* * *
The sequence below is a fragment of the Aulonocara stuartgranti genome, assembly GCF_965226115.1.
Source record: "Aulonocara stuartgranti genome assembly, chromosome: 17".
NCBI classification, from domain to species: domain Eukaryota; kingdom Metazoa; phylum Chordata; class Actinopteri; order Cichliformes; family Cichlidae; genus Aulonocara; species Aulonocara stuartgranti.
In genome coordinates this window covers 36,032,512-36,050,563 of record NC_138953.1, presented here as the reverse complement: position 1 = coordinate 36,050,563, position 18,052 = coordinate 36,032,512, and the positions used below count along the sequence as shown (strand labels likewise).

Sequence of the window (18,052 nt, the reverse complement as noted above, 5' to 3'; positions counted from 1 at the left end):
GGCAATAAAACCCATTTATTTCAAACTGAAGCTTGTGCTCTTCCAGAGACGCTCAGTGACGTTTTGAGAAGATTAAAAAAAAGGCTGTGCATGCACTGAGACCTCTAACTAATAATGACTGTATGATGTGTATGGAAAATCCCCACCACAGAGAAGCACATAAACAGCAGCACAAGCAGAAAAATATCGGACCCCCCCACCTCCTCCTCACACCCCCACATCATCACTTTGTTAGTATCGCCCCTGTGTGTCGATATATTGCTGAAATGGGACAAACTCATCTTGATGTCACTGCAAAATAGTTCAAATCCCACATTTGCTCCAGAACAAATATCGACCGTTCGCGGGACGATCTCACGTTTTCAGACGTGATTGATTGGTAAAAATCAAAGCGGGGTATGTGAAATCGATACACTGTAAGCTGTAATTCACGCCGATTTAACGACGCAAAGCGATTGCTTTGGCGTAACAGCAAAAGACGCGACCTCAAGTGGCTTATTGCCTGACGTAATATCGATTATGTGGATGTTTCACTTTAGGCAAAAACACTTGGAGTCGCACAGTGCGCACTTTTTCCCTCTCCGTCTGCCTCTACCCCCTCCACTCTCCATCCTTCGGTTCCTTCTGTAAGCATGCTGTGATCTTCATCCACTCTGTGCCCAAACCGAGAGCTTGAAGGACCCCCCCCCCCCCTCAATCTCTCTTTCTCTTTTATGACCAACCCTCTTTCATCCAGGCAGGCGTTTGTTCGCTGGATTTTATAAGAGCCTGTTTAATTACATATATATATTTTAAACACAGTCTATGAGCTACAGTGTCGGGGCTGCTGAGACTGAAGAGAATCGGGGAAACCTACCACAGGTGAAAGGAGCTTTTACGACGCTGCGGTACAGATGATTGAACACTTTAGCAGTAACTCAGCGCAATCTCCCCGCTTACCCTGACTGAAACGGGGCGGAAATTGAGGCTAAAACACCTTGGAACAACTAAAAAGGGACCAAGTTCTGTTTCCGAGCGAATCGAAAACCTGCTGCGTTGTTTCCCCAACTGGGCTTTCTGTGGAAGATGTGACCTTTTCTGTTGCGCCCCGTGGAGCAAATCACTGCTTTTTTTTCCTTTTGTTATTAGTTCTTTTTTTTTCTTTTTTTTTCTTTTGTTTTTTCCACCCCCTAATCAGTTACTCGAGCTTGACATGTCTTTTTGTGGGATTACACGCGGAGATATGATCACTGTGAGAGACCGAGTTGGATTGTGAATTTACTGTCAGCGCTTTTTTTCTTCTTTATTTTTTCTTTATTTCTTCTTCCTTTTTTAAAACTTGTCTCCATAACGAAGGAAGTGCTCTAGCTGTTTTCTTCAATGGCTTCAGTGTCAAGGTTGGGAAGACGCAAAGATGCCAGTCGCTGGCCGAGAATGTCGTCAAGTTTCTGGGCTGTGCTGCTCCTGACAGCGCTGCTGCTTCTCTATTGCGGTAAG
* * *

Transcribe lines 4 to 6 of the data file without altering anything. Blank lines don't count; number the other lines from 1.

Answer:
In genome coordinates this window covers 36,032,512-36,050,563 of record NC_138953.1, presented here as the reverse complement: position 1 = coordinate 36,050,563, position 18,052 = coordinate 36,032,512, and the positions used below count along the sequence as shown (strand labels likewise).

Sequence of the window (18,052 nt, the reverse complement as noted above, 5' to 3'; positions counted from 1 at the left end):
GGCAATAAAACCCATTTATTTCAAACTGAAGCTTGTGCTCTTCCAGAGACGCTCAGTGACGTTTTGAGAAGATTAAAAAAAAGGCTGTGCATGCACTGAGACCTCTAACTAATAATGACTGTATGATGTGTATGGAAAATCCCCACCACAGAGAAGCACATAAACAGCAGCACAAGCAGAAAAATATCGGACCCCCCCACCTCCTCCTCACACCCCCACATCATCACTTTGTTAGTATCGCCCCTGTGTGTCGATATATTGCTGAAATGGGACAAACTCATCTTGATGTCACTGCAAAATAGTTCAAATCCCACATTTGCTCCAGAACAAATATCGACCGTTCGCGGGACGATCTCACGTTTTCAGACGTGATTGATTGGTAAAAATCAAAGCGGGGTATGTGAAATCGATACACTGTAAGCTGTAATTCACGCCGATTTAACGACGCAAAGCGATTGCTTTGGCGTAACAGCAAAAGACGCGACCTCAAGTGGCTTATTGCCTGACGTAATATCGATTATGTGGATGTTTCACTTTAGGCAAAAACACTTGGAGTCGCACAGTGCGCACTTTTTCCCTCTCCGTCTGCCTCTACCCCCTCCACTCTCCATCCTTCGGTTCCTTCTGTAAGCATGCTGTGATCTTCATCCACTCTGTGCCCAAACCGAGAGCTTGAAGGACCCCCCCCCCCCCTCAATCTCTCTTTCTCTTTTATGACCAACCCTCTTTCATCCAGGCAGGCGTTTGTTCGCTGGATTTTATAAGAGCCTGTTTAATTACATATATATATTTTAAACACAGTCTATGAGCTACAGTGTCGGGGCTGCTGAGACTGAAGAGAATCGGGGAAACCTACCACAGGTGAAAGGAGCTTTTACGACGCTGCGGTACAGATGATTGAACACTTTAGCAGTAACTCAGCGCAATCTCCCCGCTTACCCTGACTGAAACGGGGCGGAAATTGAGGCTAAAACACCTTGGAACAACTAAAAAGGGACCAAGTTCTGTTTCCGAGCGAATCGAAAACCTGCTGCGTTGTTTCCCCAACTGGGCTTTCTGTGGAAGATGTGACCTTTTCTGTTGCGCCCCGTGGAGCAAATCACTGCTTTTTTTTCCTTTTGTTATTAGTTCTTTTTTTTTCTTTTTTTTTCTTTTGTTTTTTCCACCCCCTAATCAGTTACTCGAGCTTGACATGTCTTTTTGTGGGATTACACGCGGAGATATGATCACTGTGAGAGACCGAGTTGGATTGTGAATTTACTGTCAGCGCTTTTTTTCTTCTTTATTTTTTCTTTATTTCTTCTTCCTTTTTTAAAACTTGTCTCCATAACGAAGGAAGTGCTCTAGCTGTTTTCTTCAATGGCTTCAGTGTCAAGGTTGGGAAGACGCAAAGATGCCAGTCGCTGGCCGAGAATGTCGTCAAGTTTCTGGGCTGTGCTGCTCCTGACAGCGCTGCTGCTTCTCTATTGCGGTAAG